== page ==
Ashwagandha acts as a remedy to soothe the nervous system and reduce anxiety. According to Dr. Bruce Abedon, Director of Scientific Affairs at Nutragenesis in Vermont, clinical studies have demonstrated that this exotic Indian herb has powerful stress-relieving properties which act as a natural sedative. Ashwagandha has other health benefits as well. It can ease fatigue and tension. It acts as a potent antioxidant to boost the immune system. It increases mental alertness, improves memory and concentration, balancing out energy levels as it promotes better endurance. This herb can be taken by itself or in a synergistic blend with other herbs known to soothe the nervous system and help with stress relief. 

Of the multitude of natural health herbs available at your local herbal health store (and SHP, of course), Ashwagandha may not be on the top of your list. But with the growing body of evidence supporting its potential health benefits... I thought it was worth taking another look. What’s your favorite herb?

Ashwagandha Root Extract - Benefits from Withanolides

The main benefits of stress, energy, and immune system support among others come from the Withanolides that help to normalize quite a broad range of biochemical processes within the body, which are in higher quantities in the standardized Ashwagandha extract. Some may prefer the whole herb for a more mild effect and some prefer to get more “bang for your buck” from the Ashwagandha root extract, as it’s a higher potency. But whichever form you choose, you just might love the benefits of keeping on an even keel if there’s more stress in your life than you would care to have.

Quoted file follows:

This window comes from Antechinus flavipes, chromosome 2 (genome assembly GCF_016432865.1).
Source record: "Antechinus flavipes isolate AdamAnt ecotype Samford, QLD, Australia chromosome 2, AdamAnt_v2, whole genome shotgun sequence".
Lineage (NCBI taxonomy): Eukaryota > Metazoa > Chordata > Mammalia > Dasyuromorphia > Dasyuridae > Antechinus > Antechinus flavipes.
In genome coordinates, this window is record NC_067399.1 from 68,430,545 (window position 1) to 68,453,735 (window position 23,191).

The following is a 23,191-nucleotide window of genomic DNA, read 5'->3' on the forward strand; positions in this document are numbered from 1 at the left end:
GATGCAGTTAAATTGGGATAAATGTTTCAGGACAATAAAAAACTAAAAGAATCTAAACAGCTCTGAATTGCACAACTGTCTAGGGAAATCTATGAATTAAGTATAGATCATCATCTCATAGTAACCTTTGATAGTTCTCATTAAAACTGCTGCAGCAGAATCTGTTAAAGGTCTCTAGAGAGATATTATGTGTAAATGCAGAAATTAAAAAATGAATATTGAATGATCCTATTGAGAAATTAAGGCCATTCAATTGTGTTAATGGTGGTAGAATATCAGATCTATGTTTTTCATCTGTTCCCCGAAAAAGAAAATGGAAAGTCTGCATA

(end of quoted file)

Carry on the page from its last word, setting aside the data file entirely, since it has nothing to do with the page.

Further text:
Ashwagandha Supplements for Women

Ashwagandha is a great natural option to fight stress, but while it is helpful for both men and women, it seems that it may be more important for women. After all, with all the stress put on women in our society to practically be “Super-Moms” that work 40 hours a week, take care of kids, and do any other chores that don’t get done in the house, it can get more than overwhelming for anyone. Even for those women without children, stress can wreak havoc on the body with impacts on hormones, diet, sleep, and even general nourishment.

While stress can throw off the hormones in both genders, women seem to feel their delicate balance of hormones fluctuate much more than men do so the stress can be a much bigger concern for women. Excess stress hormones have also been shown to have a negative impact on the diet because it can influence appetite and even adjust how the body stores and metabolizes fat, which can often make it harder to lose weight. I’m sure most every adult knows that stress can negatively impact sleep as many of them have had trouble sleeping because of stress, but not enough sleep can also be hard on the body because the body uses sleep to regenerate cells among many other things… that’s one big reason that a lack of sleep can really show on the face and skin among other areas. There are so many reasons that stress is hard on the body and it can certainly affect women more… that’s just another way that Ashwagandha is so great for women especially to help fight off those negative effects of stress.

Where to Buy Ashwagandha?

  • At your local health food store.
  • Save by shopping online at Swanson Health Products